“My colleagues tried very, very hard to get experts of color and gender diversity on this panel. I, too, wish we had been successful,” Best wrote. “We will keep pushing for diverse transportation sources. But diverse viewpoints are just as important. And we will continue to seek those out, as well.” And Tan wrote: “This conversation was not just about diversity of panel’s makeup, but also about diversity of ideas.”
Let me give you just one example. Imagine if last week’s “Gridlocked” panel had included an expert who also happened to be a woman of color, with children, who frequently uses transit (or used it in the past). That person would almost by definition understand more about the safety needs of female transit riders, particularly at night; the realities of trying to run multiple errands on a bus system that isn’t built for easy transfers; what it means to be not just annoyed by heavy traffic, but to lose pay because of it; and the challenges of traffic for those who use the roads for caregiving and family work like driving kids to school and soccer practice, as opposed to those who merely drive in to downtown in the morning and back out again at night.
I completely agree with Tan and Best that finding people who combine diversity of ideas with actual diversity is harder than just calling the usual white, male pundits who have been making the rounds for decades. It’s easiest to do what’s familiar. It’s hard to find and amplify new voices. But the thing is, sometimes hard things are worth doing even if they’re hard. And the more that incumbent power brokers like the Seattle Times take the trouble to find and amplify the voices of women, people of color, low-income people, and other groups we don’t ordinarily see onstage discussing major issues, the more a new feedback loop will start to materialize, in which those voices amplify each other and it becomes a little easier, and a little easier, to identify them and invite them to the table.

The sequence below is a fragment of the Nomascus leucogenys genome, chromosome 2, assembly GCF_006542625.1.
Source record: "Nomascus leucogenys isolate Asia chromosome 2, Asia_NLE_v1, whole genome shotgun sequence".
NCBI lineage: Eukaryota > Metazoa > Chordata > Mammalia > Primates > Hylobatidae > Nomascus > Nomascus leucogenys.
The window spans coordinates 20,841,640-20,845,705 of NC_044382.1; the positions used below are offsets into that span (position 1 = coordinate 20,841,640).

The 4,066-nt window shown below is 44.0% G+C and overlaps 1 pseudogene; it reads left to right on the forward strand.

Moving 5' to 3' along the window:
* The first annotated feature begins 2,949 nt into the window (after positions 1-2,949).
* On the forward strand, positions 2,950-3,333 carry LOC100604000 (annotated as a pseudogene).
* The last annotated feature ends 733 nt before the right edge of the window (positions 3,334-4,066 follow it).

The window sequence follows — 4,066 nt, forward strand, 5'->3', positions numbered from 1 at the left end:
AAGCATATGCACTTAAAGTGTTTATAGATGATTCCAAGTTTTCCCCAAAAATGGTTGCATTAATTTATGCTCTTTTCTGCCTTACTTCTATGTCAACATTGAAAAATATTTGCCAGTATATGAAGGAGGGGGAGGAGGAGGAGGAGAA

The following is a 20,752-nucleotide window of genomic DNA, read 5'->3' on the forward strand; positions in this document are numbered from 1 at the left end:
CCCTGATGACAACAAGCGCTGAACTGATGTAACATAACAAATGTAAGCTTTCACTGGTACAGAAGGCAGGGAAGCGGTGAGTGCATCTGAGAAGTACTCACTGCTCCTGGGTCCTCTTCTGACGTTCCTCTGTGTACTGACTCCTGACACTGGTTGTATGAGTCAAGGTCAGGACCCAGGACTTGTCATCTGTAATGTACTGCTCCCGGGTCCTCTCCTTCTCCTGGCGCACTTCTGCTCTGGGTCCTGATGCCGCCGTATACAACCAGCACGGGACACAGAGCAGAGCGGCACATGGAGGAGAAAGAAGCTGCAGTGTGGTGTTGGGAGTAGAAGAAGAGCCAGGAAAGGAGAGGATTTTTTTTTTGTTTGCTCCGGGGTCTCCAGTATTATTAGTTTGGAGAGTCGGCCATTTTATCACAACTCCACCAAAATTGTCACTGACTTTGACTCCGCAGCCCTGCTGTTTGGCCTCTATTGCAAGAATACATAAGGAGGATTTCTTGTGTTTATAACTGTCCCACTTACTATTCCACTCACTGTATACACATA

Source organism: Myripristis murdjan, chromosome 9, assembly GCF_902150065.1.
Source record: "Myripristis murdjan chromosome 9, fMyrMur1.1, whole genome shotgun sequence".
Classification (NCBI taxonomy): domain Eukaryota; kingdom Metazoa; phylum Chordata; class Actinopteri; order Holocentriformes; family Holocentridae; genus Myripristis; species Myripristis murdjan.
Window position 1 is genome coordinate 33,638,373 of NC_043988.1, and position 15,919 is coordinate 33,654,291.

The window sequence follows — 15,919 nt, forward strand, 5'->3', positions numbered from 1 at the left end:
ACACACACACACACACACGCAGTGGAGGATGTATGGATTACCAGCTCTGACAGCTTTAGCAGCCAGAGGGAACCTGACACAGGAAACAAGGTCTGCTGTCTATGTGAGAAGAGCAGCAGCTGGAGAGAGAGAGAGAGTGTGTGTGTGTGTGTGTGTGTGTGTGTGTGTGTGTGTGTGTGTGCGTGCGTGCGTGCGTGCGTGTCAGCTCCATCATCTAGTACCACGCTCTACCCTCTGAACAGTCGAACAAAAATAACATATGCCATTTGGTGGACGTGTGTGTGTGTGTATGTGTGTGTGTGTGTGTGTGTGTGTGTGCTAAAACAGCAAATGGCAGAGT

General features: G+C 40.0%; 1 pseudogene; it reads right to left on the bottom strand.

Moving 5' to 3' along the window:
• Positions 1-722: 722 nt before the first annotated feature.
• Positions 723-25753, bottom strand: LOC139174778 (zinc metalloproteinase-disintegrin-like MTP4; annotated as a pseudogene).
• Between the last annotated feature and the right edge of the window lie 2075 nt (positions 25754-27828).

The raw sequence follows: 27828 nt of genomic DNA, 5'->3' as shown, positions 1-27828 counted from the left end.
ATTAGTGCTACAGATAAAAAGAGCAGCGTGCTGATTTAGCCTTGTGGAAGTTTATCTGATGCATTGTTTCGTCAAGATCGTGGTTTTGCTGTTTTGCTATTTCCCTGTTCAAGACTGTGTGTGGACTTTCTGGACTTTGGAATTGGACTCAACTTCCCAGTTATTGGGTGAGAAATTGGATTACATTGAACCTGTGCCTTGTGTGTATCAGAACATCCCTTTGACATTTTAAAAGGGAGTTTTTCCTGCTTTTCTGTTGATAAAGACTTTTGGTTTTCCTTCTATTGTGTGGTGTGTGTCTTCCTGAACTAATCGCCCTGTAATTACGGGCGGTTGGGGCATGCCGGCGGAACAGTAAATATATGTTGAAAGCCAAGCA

Importantly, this doesn’t just apply to panels and theoretical discussions. It also applies in other male-dominated spaces—from which bloggers’ posts get shared widely to who gets to run for office to the makeup of a city council member’s staff. We’ve got to start thinking of diversity as a goal in itself, rather than assuming that homogeneity is just the order of the universe.
This is why it’s called affirmative action—it has to be affirmative (a conscious decision to elevate someone who doesn’t fit your default idea of “pundit”) and it has to be action. Maybe you don’t get Scott Kubly—maybe you go for someone one or two rungs lower, who can represent SDOT’s views just as accurately and compellingly as Kubly but who doesn’t have the shiny title and the reputation for reliability that comes with a decade of pontificating in front of audiences. Maybe instead of an expensive, high-profile transportation futurist, you find someone who’s writing on the same issues, and at the same level, as White Guy No. 17 on your pundit list but who hasn’t won the awards and accolades and book deal yet. Maybe you ask around to see if there is anyone other than Mark Hallenbeck at the UW who also studies transportation policy. And then, maybe, you get a more diverse panel and more diverse ideas.